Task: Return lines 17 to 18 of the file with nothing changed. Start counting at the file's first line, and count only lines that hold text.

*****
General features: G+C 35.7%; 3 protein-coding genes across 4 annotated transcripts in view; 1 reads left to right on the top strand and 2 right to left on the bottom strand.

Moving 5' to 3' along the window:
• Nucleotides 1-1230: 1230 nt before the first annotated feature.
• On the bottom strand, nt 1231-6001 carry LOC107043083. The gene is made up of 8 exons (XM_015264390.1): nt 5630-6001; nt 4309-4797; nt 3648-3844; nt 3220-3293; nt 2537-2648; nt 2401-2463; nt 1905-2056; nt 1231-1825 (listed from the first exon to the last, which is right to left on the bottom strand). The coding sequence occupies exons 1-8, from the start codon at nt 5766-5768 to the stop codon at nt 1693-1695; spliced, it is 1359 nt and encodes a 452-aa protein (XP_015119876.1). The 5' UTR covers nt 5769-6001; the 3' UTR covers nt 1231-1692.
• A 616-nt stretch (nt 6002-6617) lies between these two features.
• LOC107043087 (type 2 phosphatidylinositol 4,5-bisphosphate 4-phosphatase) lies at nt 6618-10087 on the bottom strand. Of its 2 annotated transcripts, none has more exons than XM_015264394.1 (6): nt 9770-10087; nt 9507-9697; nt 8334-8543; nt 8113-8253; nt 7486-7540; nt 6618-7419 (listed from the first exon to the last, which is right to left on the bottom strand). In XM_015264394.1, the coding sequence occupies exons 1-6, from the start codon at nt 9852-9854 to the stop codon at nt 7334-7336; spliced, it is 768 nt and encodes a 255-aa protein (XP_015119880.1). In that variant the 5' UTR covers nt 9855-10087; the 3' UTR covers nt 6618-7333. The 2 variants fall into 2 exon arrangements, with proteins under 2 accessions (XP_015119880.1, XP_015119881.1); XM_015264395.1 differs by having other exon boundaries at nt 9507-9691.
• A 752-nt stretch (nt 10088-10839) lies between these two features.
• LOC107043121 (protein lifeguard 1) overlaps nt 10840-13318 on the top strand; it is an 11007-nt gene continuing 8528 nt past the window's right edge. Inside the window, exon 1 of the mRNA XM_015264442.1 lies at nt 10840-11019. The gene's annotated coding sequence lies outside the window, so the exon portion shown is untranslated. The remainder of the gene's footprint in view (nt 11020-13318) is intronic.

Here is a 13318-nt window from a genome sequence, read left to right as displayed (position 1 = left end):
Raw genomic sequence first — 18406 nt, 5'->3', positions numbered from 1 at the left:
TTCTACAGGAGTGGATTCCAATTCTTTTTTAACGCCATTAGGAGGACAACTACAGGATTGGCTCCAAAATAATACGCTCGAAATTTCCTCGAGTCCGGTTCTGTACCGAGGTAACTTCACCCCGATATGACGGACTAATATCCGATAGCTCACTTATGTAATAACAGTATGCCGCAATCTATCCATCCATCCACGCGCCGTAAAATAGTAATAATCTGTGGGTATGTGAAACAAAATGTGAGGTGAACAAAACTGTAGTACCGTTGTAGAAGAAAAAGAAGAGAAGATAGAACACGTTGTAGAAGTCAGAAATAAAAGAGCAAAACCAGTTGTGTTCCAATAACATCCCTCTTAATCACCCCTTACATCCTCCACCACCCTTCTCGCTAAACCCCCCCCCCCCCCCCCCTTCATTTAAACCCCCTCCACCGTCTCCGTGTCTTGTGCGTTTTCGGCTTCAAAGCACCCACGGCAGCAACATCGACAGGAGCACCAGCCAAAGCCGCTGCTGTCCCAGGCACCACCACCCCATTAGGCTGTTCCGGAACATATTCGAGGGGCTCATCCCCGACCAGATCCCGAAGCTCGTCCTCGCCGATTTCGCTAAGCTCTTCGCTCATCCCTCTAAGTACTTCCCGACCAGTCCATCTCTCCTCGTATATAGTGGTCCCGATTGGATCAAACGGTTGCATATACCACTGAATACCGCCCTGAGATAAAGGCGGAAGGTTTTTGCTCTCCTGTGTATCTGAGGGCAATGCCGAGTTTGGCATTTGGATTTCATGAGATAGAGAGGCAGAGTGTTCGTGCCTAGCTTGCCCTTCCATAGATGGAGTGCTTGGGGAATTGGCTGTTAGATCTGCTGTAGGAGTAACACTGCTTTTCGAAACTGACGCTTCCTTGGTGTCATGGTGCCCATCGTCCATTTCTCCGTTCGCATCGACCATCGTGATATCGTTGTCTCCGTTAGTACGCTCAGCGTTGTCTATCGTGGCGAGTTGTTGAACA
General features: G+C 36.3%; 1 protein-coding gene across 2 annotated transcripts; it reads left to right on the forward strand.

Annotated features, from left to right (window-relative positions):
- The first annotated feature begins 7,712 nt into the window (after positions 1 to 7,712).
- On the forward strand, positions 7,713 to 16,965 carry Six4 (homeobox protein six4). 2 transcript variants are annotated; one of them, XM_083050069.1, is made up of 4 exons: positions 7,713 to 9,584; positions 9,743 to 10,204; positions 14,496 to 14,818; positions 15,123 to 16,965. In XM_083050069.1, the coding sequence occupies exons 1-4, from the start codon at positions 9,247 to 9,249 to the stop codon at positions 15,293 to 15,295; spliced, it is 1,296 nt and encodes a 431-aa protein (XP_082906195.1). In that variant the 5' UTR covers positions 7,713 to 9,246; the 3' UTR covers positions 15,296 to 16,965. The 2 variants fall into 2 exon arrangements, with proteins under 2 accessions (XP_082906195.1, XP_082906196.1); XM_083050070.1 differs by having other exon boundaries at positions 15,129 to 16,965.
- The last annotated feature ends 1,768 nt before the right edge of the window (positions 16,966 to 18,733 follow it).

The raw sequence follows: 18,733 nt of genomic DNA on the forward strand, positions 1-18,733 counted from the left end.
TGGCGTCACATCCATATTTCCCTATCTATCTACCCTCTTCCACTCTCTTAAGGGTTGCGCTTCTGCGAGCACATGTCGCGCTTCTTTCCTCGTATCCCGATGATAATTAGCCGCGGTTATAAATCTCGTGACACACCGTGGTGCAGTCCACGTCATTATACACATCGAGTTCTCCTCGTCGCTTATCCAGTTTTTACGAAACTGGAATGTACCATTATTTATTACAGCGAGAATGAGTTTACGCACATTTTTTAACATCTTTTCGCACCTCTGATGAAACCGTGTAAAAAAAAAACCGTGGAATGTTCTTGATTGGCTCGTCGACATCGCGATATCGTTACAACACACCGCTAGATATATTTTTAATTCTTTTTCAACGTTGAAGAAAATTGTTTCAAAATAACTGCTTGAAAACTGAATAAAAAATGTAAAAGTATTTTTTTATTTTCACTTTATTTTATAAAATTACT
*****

The raw sequence follows: 18,733 nt of genomic DNA on the forward strand, positions 1-18,733 counted from the left end.
TGGCGTCACATCCATATTTCCCTATCTATCTACCCTCTTCCACTCTCTTAAGGGTTGCGCTTCTGCGAGCACATGTCGCGCTTCTTTCCTCGTATCCCGATGATAATTAGCCGCGGTTATAAATCTCGTGACACACCGTGGTGCAGTCCACGTCATTATACACATCGAGTTCTCCTCGTCGCTTATCCAGTTTTTACGAAACTGGAATGTACCATTATTTATTACAGCGAGAATGAGTTTACGCACATTTTTTAACATCTTTTCGCACCTCTGATGAAACCGTGTAAAAAAAAAACCGTGGAATGTTCTTGATTGGCTCGTCGACATCGCGATATCGTTACAACACACCGCTAGATATATTTTTAATTCTTTTTCAACGTTGAAGAAAATTGTTTCAAAATAACTGCTTGAAAACTGAATAAAAAATGTAAAAGTATTTTTTTATTTTCACTTTATTTTATAAAATTACT